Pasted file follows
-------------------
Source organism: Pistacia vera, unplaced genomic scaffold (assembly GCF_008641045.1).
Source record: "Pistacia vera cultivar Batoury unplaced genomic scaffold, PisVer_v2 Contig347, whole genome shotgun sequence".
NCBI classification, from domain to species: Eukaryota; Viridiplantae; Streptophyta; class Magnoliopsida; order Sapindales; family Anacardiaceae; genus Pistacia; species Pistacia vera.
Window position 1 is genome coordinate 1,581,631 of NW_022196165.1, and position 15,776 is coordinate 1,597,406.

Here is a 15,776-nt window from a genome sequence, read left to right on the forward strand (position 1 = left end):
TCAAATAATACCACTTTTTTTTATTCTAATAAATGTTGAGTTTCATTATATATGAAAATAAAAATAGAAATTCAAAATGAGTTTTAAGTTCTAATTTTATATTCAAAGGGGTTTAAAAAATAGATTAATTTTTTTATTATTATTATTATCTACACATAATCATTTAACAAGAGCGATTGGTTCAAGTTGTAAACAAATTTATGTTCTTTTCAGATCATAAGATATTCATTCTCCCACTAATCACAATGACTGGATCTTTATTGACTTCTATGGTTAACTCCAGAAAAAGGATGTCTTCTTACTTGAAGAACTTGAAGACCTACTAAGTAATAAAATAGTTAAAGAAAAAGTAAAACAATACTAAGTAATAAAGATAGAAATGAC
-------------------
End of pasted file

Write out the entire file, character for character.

Source organism: Pistacia vera, unplaced genomic scaffold (assembly GCF_008641045.1).
Source record: "Pistacia vera cultivar Batoury unplaced genomic scaffold, PisVer_v2 Contig347, whole genome shotgun sequence".
NCBI classification, from domain to species: Eukaryota; Viridiplantae; Streptophyta; class Magnoliopsida; order Sapindales; family Anacardiaceae; genus Pistacia; species Pistacia vera.
Window position 1 is genome coordinate 1,581,631 of NW_022196165.1, and position 15,776 is coordinate 1,597,406.

Here is a 15,776-nt window from a genome sequence, read left to right on the forward strand (position 1 = left end):
TCAAATAATACCACTTTTTTTTATTCTAATAAATGTTGAGTTTCATTATATATGAAAATAAAAATAGAAATTCAAAATGAGTTTTAAGTTCTAATTTTATATTCAAAGGGGTTTAAAAAATAGATTAATTTTTTTATTATTATTATTATCTACACATAATCATTTAACAAGAGCGATTGGTTCAAGTTGTAAACAAATTTATGTTCTTTTCAGATCATAAGATATTCATTCTCCCACTAATCACAATGACTGGATCTTTATTGACTTCTATGGTTAACTCCAGAAAAAGGATGTCTTCTTACTTGAAGAACTTGAAGACCTACTAAGTAATAAAATAGTTAAAGAAAAAGTAAAACAATACTAAGTAATAAAGATAGAAATGAC